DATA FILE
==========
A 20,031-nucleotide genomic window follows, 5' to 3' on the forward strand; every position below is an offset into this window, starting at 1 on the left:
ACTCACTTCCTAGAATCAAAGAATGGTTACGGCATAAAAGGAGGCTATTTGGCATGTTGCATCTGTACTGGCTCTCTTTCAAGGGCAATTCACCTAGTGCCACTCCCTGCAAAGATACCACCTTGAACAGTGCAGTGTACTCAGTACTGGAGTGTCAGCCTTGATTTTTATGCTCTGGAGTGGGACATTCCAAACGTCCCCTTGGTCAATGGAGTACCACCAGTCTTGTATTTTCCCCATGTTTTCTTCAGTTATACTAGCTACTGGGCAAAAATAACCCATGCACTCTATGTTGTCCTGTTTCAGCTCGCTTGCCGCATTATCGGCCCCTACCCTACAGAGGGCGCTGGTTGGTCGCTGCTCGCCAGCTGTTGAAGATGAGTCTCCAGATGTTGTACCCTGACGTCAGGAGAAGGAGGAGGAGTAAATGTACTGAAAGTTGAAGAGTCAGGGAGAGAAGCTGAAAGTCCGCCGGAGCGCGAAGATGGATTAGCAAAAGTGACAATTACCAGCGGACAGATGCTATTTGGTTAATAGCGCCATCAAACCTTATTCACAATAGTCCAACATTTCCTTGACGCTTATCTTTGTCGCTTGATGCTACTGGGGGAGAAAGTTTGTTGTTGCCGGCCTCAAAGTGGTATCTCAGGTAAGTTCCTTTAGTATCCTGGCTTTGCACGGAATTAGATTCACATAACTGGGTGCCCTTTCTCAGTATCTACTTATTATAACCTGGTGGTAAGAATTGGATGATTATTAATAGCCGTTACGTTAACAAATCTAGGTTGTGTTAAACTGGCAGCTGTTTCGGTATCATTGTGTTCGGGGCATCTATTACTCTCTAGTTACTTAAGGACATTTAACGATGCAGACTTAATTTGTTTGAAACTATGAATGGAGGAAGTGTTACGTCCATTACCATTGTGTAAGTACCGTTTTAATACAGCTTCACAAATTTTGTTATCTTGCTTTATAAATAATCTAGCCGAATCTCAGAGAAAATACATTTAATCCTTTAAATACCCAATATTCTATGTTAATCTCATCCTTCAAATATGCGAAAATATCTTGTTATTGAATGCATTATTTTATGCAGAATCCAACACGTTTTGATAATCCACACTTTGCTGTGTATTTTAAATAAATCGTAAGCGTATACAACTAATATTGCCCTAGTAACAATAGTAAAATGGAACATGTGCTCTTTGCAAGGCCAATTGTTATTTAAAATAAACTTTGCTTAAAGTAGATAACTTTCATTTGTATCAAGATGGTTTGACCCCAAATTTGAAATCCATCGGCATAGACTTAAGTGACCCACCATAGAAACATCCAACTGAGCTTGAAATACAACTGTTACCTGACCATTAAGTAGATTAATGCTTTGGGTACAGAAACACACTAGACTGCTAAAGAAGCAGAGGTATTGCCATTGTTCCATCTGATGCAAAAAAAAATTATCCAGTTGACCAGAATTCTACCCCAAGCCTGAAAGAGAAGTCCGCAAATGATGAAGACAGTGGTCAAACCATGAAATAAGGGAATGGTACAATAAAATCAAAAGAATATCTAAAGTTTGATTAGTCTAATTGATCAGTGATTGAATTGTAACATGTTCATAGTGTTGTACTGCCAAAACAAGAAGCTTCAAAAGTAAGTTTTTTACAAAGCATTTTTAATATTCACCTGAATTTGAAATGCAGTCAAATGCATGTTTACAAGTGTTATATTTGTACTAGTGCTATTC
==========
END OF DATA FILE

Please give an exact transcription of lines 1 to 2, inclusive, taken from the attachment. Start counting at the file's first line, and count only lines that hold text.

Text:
A 20,031-nucleotide genomic window follows, 5' to 3' on the forward strand; every position below is an offset into this window, starting at 1 on the left:
ACTCACTTCCTAGAATCAAAGAATGGTTACGGCATAAAAGGAGGCTATTTGGCATGTTGCATCTGTACTGGCTCTCTTTCAAGGGCAATTCACCTAGTGCCACTCCCTGCAAAGATACCACCTTGAACAGTGCAGTGTACTCAGTACTGGAGTGTCAGCCTTGATTTTTATGCTCTGGAGTGGGACATTCCAAACGTCCCCTTGGTCAATGGAGTACCACCAGTCTTGTATTTTCCCCATGTTTTCTTCAGTTATACTAGCTACTGGGCAAAAATAACCCATGCACTCTATGTTGTCCTGTTTCAGCTCGCTTGCCGCATTATCGGCCCCTACCCTACAGAGGGCGCTGGTTGGTCGCTGCTCGCCAGCTGTTGAAGATGAGTCTCCAGATGTTGTACCCTGACGTCAGGAGAAGGAGGAGGAGTAAATGTACTGAAAGTTGAAGAGTCAGGGAGAGAAGCTGAAAGTCCGCCGGAGCGCGAAGATGGATTAGCAAAAGTGACAATTACCAGCGGACAGATGCTATTTGGTTAATAGCGCCATCAAACCTTATTCACAATAGTCCAACATTTCCTTGACGCTTATCTTTGTCGCTTGATGCTACTGGGGGAGAAAGTTTGTTGTTGCCGGCCTCAAAGTGGTATCTCAGGTAAGTTCCTTTAGTATCCTGGCTTTGCACGGAATTAGATTCACATAACTGGGTGCCCTTTCTCAGTATCTACTTATTATAACCTGGTGGTAAGAATTGGATGATTATTAATAGCCGTTACGTTAACAAATCTAGGTTGTGTTAAACTGGCAGCTGTTTCGGTATCATTGTGTTCGGGGCATCTATTACTCTCTAGTTACTTAAGGACATTTAACGATGCAGACTTAATTTGTTTGAAACTATGAATGGAGGAAGTGTTACGTCCATTACCATTGTGTAAGTACCGTTTTAATACAGCTTCACAAATTTTGTTATCTTGCTTTATAAATAATCTAGCCGAATCTCAGAGAAAATACATTTAATCCTTTAAATACCCAATATTCTATGTTAATCTCATCCTTCAAATATGCGAAAATATCTTGTTATTGAATGCATTATTTTATGCAGAATCCAACACGTTTTGATAATCCACACTTTGCTGTGTATTTTAAATAAATCGTAAGCGTATACAACTAATATTGCCCTAGTAACAATAGTAAAATGGAACATGTGCTCTTTGCAAGGCCAATTGTTATTTAAAATAAACTTTGCTTAAAGTAGATAACTTTCATTTGTATCAAGATGGTTTGACCCCAAATTTGAAATCCATCGGCATAGACTTAAGTGACCCACCATAGAAACATCCAACTGAGCTTGAAATACAACTGTTACCTGACCATTAAGTAGATTAATGCTTTGGGTACAGAAACACACTAGACTGCTAAAGAAGCAGAGGTATTGCCATTGTTCCATCTGATGCAAAAAAAAATTATCCAGTTGACCAGAATTCTACCCCAAGCCTGAAAGAGAAGTCCGCAAATGATGAAGACAGTGGTCAAACCATGAAATAAGGGAATGGTACAATAAAATCAAAAGAATATCTAAAGTTTGATTAGTCTAATTGATCAGTGATTGAATTGTAACATGTTCATAGTGTTGTACTGCCAAAACAAGAAGCTTCAAAAGTAAGTTTTTTACAAAGCATTTTTAATATTCACCTGAATTTGAAATGCAGTCAAATGCATGTTTACAAGTGTTATATTTGTACTAGTGCTATTC